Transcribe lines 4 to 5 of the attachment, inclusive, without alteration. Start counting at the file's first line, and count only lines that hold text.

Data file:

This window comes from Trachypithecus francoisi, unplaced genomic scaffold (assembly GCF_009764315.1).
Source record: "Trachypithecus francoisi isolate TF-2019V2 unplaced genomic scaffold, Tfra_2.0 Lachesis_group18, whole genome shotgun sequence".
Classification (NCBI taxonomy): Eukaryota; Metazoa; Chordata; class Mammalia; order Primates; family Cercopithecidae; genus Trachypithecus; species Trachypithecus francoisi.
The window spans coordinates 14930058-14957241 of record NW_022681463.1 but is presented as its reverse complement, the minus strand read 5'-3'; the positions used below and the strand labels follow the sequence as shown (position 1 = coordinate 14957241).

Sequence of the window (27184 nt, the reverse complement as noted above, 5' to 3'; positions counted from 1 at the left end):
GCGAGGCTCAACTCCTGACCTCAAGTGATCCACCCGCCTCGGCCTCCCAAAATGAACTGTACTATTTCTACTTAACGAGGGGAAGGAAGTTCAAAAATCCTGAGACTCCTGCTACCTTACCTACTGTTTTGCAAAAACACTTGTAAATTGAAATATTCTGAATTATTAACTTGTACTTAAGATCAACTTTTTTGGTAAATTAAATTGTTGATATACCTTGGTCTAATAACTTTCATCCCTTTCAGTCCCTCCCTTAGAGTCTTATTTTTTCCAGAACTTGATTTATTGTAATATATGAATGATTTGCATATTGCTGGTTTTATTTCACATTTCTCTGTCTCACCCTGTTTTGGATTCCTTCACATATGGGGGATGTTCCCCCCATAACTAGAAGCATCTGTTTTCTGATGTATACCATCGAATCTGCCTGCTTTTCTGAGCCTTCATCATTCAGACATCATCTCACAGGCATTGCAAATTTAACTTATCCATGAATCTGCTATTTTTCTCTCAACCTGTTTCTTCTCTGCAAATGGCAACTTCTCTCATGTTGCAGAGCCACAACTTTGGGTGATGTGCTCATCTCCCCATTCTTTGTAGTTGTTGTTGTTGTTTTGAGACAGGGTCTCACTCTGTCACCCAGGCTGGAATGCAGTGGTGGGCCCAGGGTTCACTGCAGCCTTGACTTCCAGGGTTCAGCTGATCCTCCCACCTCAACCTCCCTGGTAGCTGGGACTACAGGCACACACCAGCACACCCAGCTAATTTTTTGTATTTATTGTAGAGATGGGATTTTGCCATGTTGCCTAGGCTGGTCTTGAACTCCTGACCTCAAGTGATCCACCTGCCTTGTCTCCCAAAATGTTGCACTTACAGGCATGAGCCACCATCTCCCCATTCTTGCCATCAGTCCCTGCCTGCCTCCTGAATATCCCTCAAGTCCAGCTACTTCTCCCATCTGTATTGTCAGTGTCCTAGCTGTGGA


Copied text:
The window spans coordinates 14930058-14957241 of record NW_022681463.1 but is presented as its reverse complement, the minus strand read 5'-3'; the positions used below and the strand labels follow the sequence as shown (position 1 = coordinate 14957241).

Sequence of the window (27184 nt, the reverse complement as noted above, 5' to 3'; positions counted from 1 at the left end):